One potential problem with MWD logging tools is the issue of safety—the use of nuclear radiation in the harsh drilling environment that the measurements are typically made while the tool is rotating. In addition, nuclear measurements are particularly degraded by large standoffs due to the scattering produced by borehole fluids between the tool and the formation.

Acoustic measurements have been used for determination of an acoustic image of borehole walls. U.S. Pat. No. 4,463,378 to Rambow discloses a display system for use with a well logging tool of the type that scans a borehole wall by rotating an acoustical transducer while emitting and receiving acoustic energy. The received acoustic or information signals are received and recorded for later use. In addition, both the amplitude and time-of-flight of the information signals are digitized and passed to a computer that controls a television display and cathode ray tube. U.S. Pat. No. 5,987,385 to Varsamis et al. discloses an acoustic logging tool useful for creating an image of a borehole while drilling. The reflected acoustic signals from a borehole wall are responsive to the formation density contrast. However, borehole acoustic techniques have not addressed the problem of determination of formation bulk density.

There is a need for a method and apparatus for determining formation density without the use of nuclear sensors. The present invention satisfies that need.

SUMMARY OF THE INVENTION

The present invention is an acoustic apparatus for determination of the density of earth formations. At least one transducer on a downhole tool generates an acoustic wave that propagates through a sensor plate to the borehole wall. The transducer produces a signal responsive to a reflection of the acoustic wave from the wall of the borehole. A processor estimates the acoustic impedance of the earth formation from the signal. The processor may remove reverberations within the sensor plate, and/or reverberations within the annulus between the plate and the borehole wall. The processor may then determine the density from the impedance using either a predetermined relationship between density and velocity or from a separate measurement of velocity. When combined with orientation measurements, a density image may be produced by the processor.

Another embodiment of the invention is a method of determining the density of earth formations. An acoustic pulse is generated that propagates through a sensor plate and is reflected from the borehole wall. A signal received by a receiver in the sensor is dereverberated to determine the formation impedance. The dereverberation uses the thickness of the sensor plate and the acoustic velocity within the plate.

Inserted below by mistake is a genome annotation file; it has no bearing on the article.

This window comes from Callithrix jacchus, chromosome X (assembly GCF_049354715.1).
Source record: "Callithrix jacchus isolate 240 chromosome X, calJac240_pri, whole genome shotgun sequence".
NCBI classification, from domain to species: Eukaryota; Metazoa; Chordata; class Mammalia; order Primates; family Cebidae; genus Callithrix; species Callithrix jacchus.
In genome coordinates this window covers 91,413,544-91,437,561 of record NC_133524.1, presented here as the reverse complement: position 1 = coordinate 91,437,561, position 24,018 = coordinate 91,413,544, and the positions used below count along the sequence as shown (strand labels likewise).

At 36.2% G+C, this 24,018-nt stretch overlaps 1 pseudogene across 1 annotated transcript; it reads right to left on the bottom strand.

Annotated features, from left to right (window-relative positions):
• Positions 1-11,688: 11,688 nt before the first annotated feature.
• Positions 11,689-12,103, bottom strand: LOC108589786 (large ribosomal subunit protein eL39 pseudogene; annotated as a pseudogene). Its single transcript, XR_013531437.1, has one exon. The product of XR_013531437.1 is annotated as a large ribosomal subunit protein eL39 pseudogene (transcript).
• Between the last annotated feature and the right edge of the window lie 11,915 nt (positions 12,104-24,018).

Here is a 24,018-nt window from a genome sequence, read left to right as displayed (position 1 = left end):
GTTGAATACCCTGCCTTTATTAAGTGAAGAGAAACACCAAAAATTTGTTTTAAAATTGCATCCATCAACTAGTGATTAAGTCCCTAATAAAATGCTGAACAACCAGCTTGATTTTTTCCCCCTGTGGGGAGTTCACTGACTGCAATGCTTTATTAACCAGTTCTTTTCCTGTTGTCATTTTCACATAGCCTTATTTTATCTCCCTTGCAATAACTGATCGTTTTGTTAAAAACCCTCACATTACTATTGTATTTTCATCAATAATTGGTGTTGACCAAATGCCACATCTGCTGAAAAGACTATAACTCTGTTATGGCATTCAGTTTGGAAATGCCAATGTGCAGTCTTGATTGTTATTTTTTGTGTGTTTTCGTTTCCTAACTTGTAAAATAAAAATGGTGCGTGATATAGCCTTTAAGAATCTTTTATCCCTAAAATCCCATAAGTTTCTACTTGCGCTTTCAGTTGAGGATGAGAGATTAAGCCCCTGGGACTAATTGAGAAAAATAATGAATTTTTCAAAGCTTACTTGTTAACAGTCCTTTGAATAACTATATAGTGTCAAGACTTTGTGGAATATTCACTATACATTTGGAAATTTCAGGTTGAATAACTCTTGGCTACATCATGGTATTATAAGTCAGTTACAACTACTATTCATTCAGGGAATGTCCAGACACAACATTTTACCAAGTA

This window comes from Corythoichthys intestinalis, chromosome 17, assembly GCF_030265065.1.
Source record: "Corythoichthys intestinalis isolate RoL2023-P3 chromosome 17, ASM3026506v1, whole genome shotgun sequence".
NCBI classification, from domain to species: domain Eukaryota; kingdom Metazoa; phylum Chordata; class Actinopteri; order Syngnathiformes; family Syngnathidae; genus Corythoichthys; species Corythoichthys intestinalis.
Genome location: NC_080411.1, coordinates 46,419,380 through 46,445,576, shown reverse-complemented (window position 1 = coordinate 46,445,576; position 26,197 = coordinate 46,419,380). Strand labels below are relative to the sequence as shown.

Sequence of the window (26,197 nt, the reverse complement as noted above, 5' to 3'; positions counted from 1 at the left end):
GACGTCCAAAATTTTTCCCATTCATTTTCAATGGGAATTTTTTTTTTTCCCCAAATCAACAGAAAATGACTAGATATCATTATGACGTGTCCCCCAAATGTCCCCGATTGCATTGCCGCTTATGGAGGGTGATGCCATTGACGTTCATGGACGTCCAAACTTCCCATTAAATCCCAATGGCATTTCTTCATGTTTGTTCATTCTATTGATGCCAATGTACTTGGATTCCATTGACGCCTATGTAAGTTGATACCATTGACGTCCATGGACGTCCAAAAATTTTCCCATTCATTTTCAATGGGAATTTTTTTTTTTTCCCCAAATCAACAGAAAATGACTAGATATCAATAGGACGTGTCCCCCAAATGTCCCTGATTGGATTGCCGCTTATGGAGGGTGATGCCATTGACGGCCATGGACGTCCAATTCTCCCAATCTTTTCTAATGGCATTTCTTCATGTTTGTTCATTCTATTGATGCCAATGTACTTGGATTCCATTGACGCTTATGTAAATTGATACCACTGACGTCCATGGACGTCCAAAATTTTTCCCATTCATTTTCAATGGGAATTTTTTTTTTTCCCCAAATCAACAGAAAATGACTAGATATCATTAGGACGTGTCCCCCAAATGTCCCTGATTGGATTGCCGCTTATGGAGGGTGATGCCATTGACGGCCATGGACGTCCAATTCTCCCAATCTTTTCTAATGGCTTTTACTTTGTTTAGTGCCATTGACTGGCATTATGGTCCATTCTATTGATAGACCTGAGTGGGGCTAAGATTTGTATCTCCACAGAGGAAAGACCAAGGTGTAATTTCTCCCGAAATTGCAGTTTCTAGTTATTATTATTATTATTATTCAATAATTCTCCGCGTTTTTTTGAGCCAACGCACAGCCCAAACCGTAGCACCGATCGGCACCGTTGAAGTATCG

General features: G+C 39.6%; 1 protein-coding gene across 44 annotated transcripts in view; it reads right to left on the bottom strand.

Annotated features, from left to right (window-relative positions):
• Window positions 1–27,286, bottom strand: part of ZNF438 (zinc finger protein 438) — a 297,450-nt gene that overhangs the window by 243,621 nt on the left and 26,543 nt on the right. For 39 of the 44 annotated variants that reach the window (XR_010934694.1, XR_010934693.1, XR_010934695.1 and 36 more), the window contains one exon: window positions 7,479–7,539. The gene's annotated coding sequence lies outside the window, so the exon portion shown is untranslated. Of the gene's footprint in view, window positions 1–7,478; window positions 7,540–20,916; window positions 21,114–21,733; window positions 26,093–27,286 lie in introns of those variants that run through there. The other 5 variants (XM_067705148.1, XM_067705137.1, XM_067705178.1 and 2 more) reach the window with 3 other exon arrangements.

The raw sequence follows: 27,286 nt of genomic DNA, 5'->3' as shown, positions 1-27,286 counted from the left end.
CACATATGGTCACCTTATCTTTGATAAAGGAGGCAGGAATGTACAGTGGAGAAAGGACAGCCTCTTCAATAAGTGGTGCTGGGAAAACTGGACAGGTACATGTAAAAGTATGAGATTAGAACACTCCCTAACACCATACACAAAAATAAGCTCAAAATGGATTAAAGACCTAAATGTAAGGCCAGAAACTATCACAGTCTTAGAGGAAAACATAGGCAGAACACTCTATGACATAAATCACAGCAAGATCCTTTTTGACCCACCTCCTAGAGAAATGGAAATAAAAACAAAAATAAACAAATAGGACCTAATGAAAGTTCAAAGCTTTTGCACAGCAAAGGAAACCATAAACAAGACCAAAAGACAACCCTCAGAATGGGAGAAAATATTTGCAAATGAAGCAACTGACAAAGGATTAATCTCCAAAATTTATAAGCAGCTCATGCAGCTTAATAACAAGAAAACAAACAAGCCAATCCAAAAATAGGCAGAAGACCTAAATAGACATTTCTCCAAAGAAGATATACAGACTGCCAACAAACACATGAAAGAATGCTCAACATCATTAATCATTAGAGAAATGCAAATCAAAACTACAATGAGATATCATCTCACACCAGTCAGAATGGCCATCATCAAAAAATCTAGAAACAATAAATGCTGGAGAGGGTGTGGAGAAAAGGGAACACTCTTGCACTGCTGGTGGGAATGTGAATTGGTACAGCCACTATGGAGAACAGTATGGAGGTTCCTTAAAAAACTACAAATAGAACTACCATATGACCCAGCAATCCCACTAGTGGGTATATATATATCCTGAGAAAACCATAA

BRIEF DESCRIPTION OF THE DRAWINGS

The present invention is best understood with reference to the accompanying figures in which like numerals refer to like elements and in which:

FIG. 1 (Prior Art) shows a measurement-while-drilling tool suitable for use with the present invention;

FIG. 2 is a cross sectional view of a measurement sub of the present invention;

FIG. 3 illustrates exemplary ray-paths from the sensor arrangement of FIG. 2;

FIG. 4 shows the reflectivity sequence corresponding to the arrangement of FIG. 2;

FIG. 5 shows an exemplary waveform corresponding to the arrangement of FIG. 2; and

FIGS. 6a-6d (prior art) show waveforms and associated spectra for different borehole conditions.

DETAILED DESCRIPTION OF THE INVENTION

FIG. 1 shows a schematic diagram of a drilling system 10 with a drillstring 20 carrying a drilling assembly 90 (also referred to as the bottom-hole assembly, or “BHA”) conveyed in a “wellbore” or “borehole” 26 for drilling the wellbore. The drilling system 10 includes a conventional derrick 11 erected on a floor 12 which supports a rotary table 14 that is rotated by a prime mover such as an electric motor (not shown) at a desired rotational speed. The drillstring 20 includes a tubing such as a drill pipe 22 or a coiled-tubing extending downward from the surface into the borehole 26. The drillstring 20 is pushed into the wellbore 26 when a drill pipe 22 is used as the tubing. For coiled-tubing applications, a tubing injector, such as an injector (not shown), however, is used to move the tubing from a source thereof, such as a reel (not shown), to the wellbore 26. The drill bit 50 attached to the end of the drillstring breaks up the geological formations when it is rotated to drill the borehole 26. If a drill pipe 22 is used, the drillstring 20 is coupled to a drawworks 30 via a Kelly joint 21, swivel 28, and line 29 through a pulley 23. During drilling operations, the drawworks 30 is operated to control the weight on bit, which is an important parameter that affects the rate of penetration. The operation of the drawworks is well known in the art and is thus not described in detail herein.